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Press Release 02-03-2020

Orlando Float to Pay $27,000 to Settle Pregnancy Discrimination Suit

 Massage Therapy Company Fired Employee Because She Was Pregnant, Federal Agency Charged

ORLANDO, Fla. - Azul Wellness, LLC, doing business as Orlando Float, and Orlando massage therapy company, will pay $27,000 and provide equitable relief to settle a pregnancy discrimination lawsuit by the U.S. Equal Employment Oppor­tunity Commission (EEOC), the federal agency an­nounced today. The EEOC charged that Orlando Float fired an employee because of her pregnancy.

The EEOC charged that Orlando Float required all pregnant employees to obtain a doctor's note, regardless of whether the employee was requesting any accommodation in her job duties, responsi­bil­ities or schedule. It was the employer's position that providing massages might be a safety risk for pregnant women and their unborn children. When the employee expressed concern over having to submit a doctor's note, she was terminated on her next scheduled shift.

Such alleged conduct violates Title VII of the Civil Rights Act of 1964, as amended by the Pregnancy Discrimination Act. The EEOC filed its suit lawsuit (Civil Action No. 19-cv-01689) in U.S. District Court for the Middle District of Florida after first attempting to reach a pre-litigation settlement through its conciliation process.

In addition to the monetary relief, the five-year consent decree settling the suit contains substantial equitable relief, including prohibitions against unlawful discrimination; an injunction prohibiting Orlando Float from continuing to require a doctor's note from all pregnant employees; four hours of annual, live training for all management and human resources personnel; new policies that prohibit discrimination; bi-annual reporting on any employee who reports pregnancy discrimination; changes to its job advertisement and application materials; and the posting of a notice regarding this settlement.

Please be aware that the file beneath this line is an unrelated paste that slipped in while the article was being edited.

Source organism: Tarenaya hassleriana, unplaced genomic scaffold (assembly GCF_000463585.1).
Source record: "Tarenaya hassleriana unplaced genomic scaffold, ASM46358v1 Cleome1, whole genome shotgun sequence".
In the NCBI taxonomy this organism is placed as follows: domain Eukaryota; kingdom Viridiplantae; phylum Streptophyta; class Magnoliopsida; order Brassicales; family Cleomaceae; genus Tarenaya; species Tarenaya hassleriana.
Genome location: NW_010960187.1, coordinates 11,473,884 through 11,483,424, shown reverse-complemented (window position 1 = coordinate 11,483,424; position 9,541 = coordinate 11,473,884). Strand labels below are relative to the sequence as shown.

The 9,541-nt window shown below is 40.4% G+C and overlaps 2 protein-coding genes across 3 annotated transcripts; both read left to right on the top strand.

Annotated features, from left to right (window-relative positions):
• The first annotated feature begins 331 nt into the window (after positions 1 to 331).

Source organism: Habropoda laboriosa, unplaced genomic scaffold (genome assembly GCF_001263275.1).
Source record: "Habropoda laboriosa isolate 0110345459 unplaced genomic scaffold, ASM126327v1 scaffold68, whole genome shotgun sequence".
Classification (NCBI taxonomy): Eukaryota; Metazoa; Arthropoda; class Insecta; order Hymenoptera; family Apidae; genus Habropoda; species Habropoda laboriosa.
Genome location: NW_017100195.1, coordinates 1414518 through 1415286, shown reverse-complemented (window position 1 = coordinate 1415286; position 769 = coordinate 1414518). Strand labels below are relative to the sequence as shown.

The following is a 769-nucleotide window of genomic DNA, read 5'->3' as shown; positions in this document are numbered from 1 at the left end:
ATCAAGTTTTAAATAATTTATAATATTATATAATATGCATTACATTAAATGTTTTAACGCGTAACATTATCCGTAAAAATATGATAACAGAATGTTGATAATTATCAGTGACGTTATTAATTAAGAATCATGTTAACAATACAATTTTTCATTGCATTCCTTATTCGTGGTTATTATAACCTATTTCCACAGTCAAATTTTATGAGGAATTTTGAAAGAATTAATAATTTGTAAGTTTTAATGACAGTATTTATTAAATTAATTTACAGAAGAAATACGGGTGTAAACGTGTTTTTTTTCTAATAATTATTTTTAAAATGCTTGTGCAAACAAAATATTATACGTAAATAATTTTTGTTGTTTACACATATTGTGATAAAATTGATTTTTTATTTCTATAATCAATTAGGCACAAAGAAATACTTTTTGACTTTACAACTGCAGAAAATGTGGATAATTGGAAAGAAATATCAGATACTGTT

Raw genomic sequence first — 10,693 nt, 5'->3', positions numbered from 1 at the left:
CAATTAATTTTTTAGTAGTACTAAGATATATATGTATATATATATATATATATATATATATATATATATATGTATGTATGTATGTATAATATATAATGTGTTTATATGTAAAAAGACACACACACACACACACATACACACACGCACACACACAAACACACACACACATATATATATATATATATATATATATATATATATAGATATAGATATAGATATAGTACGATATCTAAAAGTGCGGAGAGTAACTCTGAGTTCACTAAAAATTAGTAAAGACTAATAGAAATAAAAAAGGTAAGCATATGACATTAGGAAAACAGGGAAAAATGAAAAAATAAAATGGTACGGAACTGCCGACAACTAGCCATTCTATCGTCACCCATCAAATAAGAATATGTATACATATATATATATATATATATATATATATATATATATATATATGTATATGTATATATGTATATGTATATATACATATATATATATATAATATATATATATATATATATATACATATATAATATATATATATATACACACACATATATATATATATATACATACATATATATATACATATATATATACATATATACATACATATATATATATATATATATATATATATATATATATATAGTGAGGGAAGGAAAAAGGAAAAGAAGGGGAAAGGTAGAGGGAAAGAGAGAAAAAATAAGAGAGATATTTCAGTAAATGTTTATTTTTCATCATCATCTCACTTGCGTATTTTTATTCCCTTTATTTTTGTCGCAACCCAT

"This case is an important reminder of the Supreme Court's holding that the decision whether a pregnant woman should work rests solely with her," said Robert E. Weisberg, regional attorney for the Miami District Office. "She, and not the employer, is responsible for making decisions that affect her safety and that of her child."

Evangeline Hawthorne, director of the EEOC's Tampa Field Office, added, "The EEOC com­mends Orlando Float for its cooperation in resolving this case and for taking steps to ensure that other women in the workplace will not be forced to choose between parenthood and a livelihood."

The EEOC advances opportunity in the workplace by enforcing federal laws prohibiting employment discrimination. More information is available at Stay connected with the latest EEOC news by subscribing to our email updates.